The problem: I retired some years ago and am having trouble paying my bills. I’m considering filing for bankruptcy, but I’m worried about the money I’ve invested over the years in 529 college savings plans for my grandchildren. What “does the new bankruptcy law say about those accounts?
The expert: Robert L. Pryor, bankruptcy attorney, Pryor & Mandelup, L.L.P., Westbury, and a member of the Panel of Trustees for the U.S. Bankruptcy Court, Eastern District of New York.
The rules: The new law you refer to is the Bankruptcy Abuse Prevention and Consumer Protection Act of 2005, which went into effect Oct. 17. It does allow certain amounts
contributed to a 529 qualified state tuition program to remain free from creditor claims.
How it works: In order to shield your grandchildren’s college savings plans from creditors in a bankruptcy filing, there are a series of requirements that must be met. First, the designated beneficiary may only be your child, stepchild, grandchild or stepgrandchild for the taxable year for which the funds were paid or contributed.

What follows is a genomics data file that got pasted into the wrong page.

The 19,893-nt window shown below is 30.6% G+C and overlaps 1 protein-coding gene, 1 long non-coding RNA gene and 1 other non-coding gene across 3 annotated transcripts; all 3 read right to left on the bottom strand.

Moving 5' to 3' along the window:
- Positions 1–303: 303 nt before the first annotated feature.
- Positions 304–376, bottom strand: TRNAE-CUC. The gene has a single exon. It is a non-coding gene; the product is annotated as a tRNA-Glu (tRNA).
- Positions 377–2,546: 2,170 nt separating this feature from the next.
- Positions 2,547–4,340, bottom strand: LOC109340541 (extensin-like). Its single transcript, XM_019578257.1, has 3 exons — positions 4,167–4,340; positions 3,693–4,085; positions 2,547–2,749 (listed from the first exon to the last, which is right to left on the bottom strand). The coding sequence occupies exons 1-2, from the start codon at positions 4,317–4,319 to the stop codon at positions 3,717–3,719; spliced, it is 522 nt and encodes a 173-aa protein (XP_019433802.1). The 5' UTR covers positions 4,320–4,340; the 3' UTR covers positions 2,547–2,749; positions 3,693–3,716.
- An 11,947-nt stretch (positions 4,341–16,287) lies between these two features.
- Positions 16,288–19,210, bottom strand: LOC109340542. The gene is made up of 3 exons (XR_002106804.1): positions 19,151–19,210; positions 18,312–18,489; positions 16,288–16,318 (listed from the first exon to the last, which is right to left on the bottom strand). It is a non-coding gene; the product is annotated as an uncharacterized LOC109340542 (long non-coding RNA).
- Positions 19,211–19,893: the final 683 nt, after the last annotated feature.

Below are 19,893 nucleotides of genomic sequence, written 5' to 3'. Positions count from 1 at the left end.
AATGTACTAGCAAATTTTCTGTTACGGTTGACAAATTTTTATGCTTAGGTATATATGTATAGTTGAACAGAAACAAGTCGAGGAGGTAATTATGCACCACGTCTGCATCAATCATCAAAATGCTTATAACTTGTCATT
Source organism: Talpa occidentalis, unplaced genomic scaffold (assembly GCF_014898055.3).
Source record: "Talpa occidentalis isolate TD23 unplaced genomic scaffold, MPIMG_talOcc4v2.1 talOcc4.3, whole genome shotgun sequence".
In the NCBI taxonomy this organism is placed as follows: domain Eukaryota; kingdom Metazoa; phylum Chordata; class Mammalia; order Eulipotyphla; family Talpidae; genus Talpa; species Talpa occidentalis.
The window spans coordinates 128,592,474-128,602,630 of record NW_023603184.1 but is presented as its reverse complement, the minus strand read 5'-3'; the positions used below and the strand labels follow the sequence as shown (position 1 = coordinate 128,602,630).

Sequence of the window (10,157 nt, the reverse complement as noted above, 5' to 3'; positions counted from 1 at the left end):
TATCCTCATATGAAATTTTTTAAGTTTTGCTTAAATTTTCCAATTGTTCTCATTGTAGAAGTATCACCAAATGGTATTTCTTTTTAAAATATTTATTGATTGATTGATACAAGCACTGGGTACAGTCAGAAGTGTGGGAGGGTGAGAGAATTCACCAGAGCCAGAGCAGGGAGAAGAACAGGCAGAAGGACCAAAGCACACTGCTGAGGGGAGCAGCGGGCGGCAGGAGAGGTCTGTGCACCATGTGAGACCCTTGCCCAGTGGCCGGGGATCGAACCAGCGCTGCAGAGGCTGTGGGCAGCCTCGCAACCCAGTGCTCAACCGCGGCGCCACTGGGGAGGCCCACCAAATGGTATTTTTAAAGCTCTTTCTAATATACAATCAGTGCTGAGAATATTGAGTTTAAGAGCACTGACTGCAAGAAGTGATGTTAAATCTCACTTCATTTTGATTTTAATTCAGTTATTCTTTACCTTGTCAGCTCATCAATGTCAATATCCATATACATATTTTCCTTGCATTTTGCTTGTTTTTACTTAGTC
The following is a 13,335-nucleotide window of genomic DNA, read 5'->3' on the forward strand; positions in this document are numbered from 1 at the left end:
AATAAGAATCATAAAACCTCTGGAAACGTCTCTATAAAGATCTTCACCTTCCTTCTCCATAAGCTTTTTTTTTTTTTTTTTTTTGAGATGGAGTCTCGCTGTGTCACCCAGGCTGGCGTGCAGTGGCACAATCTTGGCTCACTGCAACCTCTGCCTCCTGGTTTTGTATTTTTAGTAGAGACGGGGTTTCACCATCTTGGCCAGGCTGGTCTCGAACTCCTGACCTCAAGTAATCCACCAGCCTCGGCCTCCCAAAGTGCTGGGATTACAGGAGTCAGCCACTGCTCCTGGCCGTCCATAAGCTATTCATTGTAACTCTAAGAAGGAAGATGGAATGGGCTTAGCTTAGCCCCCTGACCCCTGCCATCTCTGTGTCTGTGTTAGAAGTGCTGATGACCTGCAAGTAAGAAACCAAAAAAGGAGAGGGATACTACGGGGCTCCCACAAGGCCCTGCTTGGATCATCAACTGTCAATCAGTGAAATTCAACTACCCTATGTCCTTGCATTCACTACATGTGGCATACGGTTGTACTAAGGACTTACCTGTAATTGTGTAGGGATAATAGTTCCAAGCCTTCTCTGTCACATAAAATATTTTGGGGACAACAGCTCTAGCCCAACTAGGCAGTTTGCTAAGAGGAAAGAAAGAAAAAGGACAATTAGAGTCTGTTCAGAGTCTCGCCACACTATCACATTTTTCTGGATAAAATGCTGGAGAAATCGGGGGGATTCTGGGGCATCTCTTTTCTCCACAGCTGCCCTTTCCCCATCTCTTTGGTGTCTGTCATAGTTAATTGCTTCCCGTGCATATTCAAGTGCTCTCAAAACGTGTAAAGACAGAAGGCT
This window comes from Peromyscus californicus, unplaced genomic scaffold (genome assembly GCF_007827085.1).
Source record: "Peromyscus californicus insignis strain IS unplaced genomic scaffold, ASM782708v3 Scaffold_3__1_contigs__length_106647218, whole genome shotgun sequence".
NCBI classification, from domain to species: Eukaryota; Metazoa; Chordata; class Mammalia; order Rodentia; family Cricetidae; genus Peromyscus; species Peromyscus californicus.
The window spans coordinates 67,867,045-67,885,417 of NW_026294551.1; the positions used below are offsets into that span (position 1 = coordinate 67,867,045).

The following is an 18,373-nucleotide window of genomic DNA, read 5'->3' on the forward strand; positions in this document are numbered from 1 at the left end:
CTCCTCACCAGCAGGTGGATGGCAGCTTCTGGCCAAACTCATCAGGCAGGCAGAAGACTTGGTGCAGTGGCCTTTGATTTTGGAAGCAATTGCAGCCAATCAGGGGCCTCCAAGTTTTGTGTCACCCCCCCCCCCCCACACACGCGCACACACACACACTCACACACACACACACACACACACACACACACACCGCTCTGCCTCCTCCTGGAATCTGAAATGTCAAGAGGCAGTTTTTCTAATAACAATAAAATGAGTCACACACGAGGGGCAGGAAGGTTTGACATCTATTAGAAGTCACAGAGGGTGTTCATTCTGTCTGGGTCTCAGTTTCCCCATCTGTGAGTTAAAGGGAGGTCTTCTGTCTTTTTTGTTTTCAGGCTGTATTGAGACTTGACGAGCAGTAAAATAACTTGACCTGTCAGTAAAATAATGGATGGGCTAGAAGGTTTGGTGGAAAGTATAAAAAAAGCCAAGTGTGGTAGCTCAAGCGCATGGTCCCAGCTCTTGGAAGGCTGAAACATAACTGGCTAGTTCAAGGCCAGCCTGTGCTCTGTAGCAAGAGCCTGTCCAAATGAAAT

Second, the funds must have been contributed to the accounts no later than 365 days before you file for bankruptcy.
Third, if the funds were contributed between 365 days and 720 days before you file for bankruptcy, you can protect up to $5,000 for each beneficiary. Any money you invested in the funds more than 720 days before your bankruptcy filing is not limited by the $5,000 ceiling.
Finally, the contribstions must not be greater than necessary to provide for the qualified higher education expenses of each beneficiary.
The results: The new law enables a debtor filing for bankruptcy to retain 529 college savings plan funds and many other assets — some quite substantial free — from creditor claims. Before you make a final decision on filing for bankruptcy, you may wish to speak to a bankruptcy professional to obtain a full list of those assets protected from creditors.